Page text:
♠♠   Distinguished by James Graham's heavy Scottish accent, an accordion, and oodles of noise, the Twilight Sad rose from Glasgow, Scotland, in late 2003 with the lineup of Graham (vocals), Andy MacFarlane (guitar, accordion), Craig Orzel (bass), and Mark Devine (drums). After playing a couple of shows in Glasgow that featured extensive pieces of music using an abundance of instruments, they holed up in the studio to write new material. In September 2005, with four new songs in hand, they sent a demo to Fat Cat. The label ended up putting them on the bill of a showcase with the Mutts, Charlottefield, the Rank Deluxe, and Frightened Rabbit. The Twilight Sad's debut EP was issued in the U.S. in November 2006; the full–length Fourteen Autumns & Fifteen Winters arrived the following April. The 2008 EP Here, It Never Snowed. Afterwards It Did featured reworkings of several of the album's songs with simpler, more acoustic arrangements, plus a cover of Daniel Johnston's "Some Things Last a Long Time." Killed My Parents and Hit the Road, which featured more covers, including songs by the Smiths and Joy Division among its previously unreleased tracks, also arrived that year. The Twilight Sad continued to tour as they worked on their second album, playing dates in the U.S. with Mogwai as well as appearing in the U.K. ♠♠   Tracks from the album began appearing online in spring 2009, with "Reflection from the Television" premiering on Pitchfork's website that May; the single "I Became a Prostitute" arrived that August. Forget the Night Ahead, which had a darker, more streamlined approach than the band's earlier work and was co–produced by guitarist McFarlane and the Delgados' Paul Savage, was released in the fall. By February 2012, Twilight Sad strayed from their shoegaze Wall of Sound leanings to offer No One Can Ever Know, which adopted a cold, aggressive, industrial–influenced approach with help from influential British producer Andrew Weatherall (Primal Scream). The band went further in this electronic direction with a remixes collection featuring Com Truise, Liars and Optimo that was released late that year. The band weathered departure of keyboardist Martin Doherty (who left to pursue his other group Chvrches), recording 2014's Nobody Wants to Be Here and Nobody Wants to Leave at Mogwai's Castle of Doom studio. Mixed by Peter Katis — who also worked on Fourteen Autumns and Fifteen Winters — the album reflected all of the past and present aspects of the Twilight Sad's sound.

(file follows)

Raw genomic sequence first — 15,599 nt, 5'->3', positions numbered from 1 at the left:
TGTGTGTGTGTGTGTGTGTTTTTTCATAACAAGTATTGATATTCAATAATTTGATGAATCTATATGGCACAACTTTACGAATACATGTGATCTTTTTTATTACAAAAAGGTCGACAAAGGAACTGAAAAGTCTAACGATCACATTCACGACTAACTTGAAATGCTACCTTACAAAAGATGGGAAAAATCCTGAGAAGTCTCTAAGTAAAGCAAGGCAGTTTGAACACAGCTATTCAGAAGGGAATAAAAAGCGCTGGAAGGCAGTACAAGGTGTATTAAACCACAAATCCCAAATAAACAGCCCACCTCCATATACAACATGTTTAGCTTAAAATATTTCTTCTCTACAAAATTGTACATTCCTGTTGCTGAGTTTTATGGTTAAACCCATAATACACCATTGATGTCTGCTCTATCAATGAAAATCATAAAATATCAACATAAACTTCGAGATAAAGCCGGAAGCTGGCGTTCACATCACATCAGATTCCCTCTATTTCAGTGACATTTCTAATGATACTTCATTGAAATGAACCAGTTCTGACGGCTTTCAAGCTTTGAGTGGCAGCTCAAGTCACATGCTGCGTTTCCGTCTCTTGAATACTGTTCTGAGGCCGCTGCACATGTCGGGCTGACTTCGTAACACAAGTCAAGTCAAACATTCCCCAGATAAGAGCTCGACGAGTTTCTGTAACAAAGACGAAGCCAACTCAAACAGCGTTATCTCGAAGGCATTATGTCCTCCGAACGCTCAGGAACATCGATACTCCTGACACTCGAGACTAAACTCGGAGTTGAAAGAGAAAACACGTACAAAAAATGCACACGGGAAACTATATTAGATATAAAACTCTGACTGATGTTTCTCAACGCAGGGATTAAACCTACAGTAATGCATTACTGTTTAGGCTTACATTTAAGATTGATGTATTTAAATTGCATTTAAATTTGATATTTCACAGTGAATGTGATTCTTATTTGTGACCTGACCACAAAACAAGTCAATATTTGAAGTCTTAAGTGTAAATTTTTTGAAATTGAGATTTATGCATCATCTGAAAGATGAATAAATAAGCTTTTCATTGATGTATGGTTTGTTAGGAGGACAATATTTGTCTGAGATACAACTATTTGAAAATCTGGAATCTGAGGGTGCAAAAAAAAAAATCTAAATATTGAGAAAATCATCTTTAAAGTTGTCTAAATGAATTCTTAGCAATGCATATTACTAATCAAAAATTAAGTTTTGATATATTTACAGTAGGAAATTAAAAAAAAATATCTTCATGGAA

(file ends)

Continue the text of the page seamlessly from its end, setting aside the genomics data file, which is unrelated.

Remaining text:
♠♠   2007 Fourteen Autumns & Fifteen Winters  (FatCat)
♠♠   2008 Killed My Parents and Hit the Road  (One Little Indian)
♠♠   2009 Forget the Night Ahead  (FatCat)
♠♠   2012 No One Can Ever Know  (FatCat)
♠♠   2014 No One Wants To Be Here and No One Wants To Leave  (FatCat)

The Twilight Sad
Nobody Wants to Be Here & Nobody Wants to Leave